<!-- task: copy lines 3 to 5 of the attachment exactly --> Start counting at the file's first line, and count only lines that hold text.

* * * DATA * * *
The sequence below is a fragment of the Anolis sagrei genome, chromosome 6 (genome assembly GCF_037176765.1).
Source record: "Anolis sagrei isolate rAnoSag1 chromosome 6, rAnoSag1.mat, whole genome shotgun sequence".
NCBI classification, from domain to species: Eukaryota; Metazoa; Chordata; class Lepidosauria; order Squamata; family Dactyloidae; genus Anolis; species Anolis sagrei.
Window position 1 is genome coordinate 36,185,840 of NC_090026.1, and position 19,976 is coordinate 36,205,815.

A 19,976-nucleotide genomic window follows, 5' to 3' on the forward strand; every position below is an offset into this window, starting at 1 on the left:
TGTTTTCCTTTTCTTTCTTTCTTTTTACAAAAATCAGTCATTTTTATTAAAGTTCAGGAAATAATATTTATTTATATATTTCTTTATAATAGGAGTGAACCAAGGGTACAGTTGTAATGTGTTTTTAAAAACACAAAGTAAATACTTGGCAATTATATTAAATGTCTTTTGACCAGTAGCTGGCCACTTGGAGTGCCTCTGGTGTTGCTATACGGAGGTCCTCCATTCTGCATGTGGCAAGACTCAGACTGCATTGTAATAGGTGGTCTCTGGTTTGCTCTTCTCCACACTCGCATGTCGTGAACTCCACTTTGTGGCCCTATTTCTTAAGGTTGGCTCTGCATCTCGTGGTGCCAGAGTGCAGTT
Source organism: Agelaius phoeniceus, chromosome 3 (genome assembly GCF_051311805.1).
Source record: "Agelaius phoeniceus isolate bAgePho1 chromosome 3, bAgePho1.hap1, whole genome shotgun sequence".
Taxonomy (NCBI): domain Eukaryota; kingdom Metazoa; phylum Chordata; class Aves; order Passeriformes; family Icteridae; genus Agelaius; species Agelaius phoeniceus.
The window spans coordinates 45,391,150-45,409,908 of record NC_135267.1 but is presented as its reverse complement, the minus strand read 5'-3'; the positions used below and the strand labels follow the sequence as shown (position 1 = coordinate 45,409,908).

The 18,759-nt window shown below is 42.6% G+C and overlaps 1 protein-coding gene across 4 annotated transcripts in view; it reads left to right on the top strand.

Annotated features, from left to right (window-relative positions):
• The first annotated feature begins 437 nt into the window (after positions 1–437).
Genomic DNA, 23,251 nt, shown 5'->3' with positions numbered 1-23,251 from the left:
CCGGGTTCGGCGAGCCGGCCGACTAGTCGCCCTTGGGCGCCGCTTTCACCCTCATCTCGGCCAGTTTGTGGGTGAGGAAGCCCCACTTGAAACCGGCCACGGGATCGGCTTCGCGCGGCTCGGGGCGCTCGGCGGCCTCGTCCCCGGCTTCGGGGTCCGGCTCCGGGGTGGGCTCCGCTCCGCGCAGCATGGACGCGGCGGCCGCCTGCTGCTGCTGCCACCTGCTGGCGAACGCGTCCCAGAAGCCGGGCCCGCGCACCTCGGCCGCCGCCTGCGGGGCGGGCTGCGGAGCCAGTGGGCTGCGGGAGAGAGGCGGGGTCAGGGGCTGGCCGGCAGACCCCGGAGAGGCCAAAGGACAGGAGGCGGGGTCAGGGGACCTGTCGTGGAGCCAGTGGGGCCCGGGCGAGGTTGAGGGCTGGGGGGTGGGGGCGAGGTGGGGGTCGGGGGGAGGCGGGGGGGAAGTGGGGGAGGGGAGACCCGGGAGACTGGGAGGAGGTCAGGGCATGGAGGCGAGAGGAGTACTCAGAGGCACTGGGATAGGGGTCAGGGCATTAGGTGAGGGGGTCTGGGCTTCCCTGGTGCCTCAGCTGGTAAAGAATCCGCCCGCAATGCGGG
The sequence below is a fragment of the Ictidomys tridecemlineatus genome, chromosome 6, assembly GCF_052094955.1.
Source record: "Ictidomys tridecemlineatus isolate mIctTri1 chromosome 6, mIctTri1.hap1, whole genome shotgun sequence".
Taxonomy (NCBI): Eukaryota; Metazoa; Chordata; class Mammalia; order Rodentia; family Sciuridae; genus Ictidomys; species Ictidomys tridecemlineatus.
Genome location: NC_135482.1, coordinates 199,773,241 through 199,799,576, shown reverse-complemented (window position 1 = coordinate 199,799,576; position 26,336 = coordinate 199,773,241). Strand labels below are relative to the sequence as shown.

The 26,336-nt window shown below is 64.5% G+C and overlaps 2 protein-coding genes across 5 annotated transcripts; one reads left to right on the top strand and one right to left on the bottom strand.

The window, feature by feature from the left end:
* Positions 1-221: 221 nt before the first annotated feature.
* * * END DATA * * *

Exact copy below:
NCBI classification, from domain to species: Eukaryota; Metazoa; Chordata; class Lepidosauria; order Squamata; family Dactyloidae; genus Anolis; species Anolis sagrei.
Window position 1 is genome coordinate 36,185,840 of NC_090026.1, and position 19,976 is coordinate 36,205,815.

A 19,976-nucleotide genomic window follows, 5' to 3' on the forward strand; every position below is an offset into this window, starting at 1 on the left: